Chair’s Report given at the Annual General Meeting of the Sudbury Society on 23 March 2018
This has been a very busy year for both Committee and Members. We have worked on ‘going public’ with the Society, heard talks on everything from sign-writing to the silk industry and had one of our most successful summer visits – to the Houses of Parliament.
And of course, we had to find a new home. Your Chair looked at 22 possible venues and we are grateful to All Saints Church for accommodating both our Committee meetings and our monthly sessions.
At the beginning of the year we had our best ever Sudbury on Show stand, with 5 new members signed up on one day. Our membership remains strong, with 175 members and 46 Life Members, not including 12 new members in the last few weeks.
This year has been all about heightening our profile within Sudbury and surrounding areas and I believe we have been successful. I have been interviewed twice on Radio Suffolk regarding the new-build to replace the ‘old-build’ in Friars Street – namely the Mattingly’s Building. We had requested that the replacement should conform to the existing buildings in terms of roof line and building materials and we were pleased to note that this was taken into account.
The façade, as we now know, will be a replica of the previous building complete with some of the brick decoration saved from the old structure. Some of us however felt that a golden opportunity had been lost in that a really interesting modern building could have been designed – after all, the Corn Exchange was once a modern building which wouldn’t have fitted in with its surroundings.
We continue to keep up a Press presence and have a regular column written by Committee member Stephen Thorpe. My most recent letter to the Suffolk Free Press concerned the bypass. We recognise as a Society that plans and proposals will inevitably take many months, and because of this, discussed ‘what to do in the meantime’. The letter outlined some creative solutions and prompted a number of positive responses.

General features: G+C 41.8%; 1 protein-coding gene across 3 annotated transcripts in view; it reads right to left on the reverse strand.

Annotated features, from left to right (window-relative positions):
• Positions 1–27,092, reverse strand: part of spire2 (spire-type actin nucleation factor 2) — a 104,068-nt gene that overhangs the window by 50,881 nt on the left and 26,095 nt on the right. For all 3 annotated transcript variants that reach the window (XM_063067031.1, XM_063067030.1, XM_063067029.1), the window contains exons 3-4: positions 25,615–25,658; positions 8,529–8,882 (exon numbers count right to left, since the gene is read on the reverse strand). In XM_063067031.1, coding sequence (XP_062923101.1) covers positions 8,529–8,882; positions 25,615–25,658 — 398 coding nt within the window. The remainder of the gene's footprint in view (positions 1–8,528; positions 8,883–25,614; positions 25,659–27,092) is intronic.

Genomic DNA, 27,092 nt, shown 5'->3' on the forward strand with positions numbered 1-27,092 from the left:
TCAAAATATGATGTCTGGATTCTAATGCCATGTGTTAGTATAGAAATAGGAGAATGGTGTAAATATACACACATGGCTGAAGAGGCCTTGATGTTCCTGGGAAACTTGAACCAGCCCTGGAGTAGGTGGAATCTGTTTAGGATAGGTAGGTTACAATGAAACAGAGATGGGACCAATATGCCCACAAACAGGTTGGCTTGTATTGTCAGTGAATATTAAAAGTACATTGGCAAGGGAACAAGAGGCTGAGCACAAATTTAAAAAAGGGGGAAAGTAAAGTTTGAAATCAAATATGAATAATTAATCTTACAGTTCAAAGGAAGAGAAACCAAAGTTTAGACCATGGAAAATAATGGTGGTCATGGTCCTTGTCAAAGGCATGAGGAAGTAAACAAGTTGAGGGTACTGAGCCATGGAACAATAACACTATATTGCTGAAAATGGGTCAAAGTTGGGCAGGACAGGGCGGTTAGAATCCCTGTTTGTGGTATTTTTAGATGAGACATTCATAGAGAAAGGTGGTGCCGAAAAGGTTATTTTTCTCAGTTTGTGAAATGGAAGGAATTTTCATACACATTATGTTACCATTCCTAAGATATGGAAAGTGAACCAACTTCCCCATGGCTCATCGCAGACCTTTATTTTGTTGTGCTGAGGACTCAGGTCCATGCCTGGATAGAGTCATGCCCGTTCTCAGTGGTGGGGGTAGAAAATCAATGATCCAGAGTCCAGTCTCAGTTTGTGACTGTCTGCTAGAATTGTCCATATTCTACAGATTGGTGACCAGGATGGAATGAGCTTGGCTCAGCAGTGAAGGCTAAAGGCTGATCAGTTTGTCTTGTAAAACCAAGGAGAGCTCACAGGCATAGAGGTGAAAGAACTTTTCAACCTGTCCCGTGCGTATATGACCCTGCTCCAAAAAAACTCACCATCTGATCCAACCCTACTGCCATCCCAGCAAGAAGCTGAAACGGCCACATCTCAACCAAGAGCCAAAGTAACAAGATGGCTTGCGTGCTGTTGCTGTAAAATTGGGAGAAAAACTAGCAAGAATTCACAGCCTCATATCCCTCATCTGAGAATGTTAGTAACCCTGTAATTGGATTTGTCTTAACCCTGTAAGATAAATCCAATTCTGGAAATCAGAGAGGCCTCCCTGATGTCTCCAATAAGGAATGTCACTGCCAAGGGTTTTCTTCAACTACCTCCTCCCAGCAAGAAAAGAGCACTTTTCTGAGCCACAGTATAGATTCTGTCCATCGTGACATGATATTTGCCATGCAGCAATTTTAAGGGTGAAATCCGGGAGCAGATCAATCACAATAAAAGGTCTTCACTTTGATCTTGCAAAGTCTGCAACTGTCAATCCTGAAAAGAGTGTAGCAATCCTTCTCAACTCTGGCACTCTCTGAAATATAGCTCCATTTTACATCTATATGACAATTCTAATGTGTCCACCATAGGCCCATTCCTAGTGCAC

Our NewsJournal now goes out to all Councillors, the main retail businesses in Sudbury and also several independent businesses, as well as doctors’ surgeries and Sudbury Health Centre, and of course it is now online. Our stories have been ‘lifted’ by the local papers and the print run has risen to 400.
Small successes: thanks to a member’s persistent pleading, cajoling and threats, Ballingdon Bridge was at last cleaned. The handrail however was not sanded and treated as we asked – the reason? – ‘it isn’t recognised as a handrail’.
Prado Lounge in the Market Hill changed their signage from a neon – lit sign to one which ‘fits in’ much better with the existing buildings. Alaz (The Old Bull) in Cross Street, changed their purple-painted window-frames on our insistence and re-sited their ducting tube from the kitchen area round the back of the building, rather than siting it at the front where it was clearly obvious above the 15th century roof.
We supported a local resident whose garden would have been severely affected by a neighbour’s proposed new-build. The Conservation Officer listened and planning permission was rejected.
While we learn from Press reports that market-town retail is dying in favour of on-line shopping, we are told by Sudbury Town Council members that ‘Sudbury bucks the trend’. It does indeed seem as though when one shop closes another opens. We were certainly pleased when Bazaar in Gainsborough Street was taken over by the Bridge Project.
For the Society, though, it has also been a year of frustration. So many empty buildings and dismal areas of town where nothing seems to happen – and when it does, it isn’t right. Why put a modern light-coloured steel lamp-post in one of our most attractive areas of town – The Croft – when there are heritage lampposts to be had, and which we made a strong case for?
We were so sorry to lose our ‘home’ at Friars Hall but slightly optimistic when we read in last week’s SFP that the organisation HIVE (which supports community groups through networking opportunities) has been given a grant of £5000 to fund a public consultation and development plan, which HIVE hopes will enable them to bid for the building and make it into a community resource. While we welcome this, we are not holding our breath. We know what public consultations can lead to…nothing.
What’s happening elsewhere:
The Tax Office: The Society initially rejected the plans but they were passed by Babergh District Council. The site was then sold again by auction and we are told work is starting this week on the building of 22 flats with parking.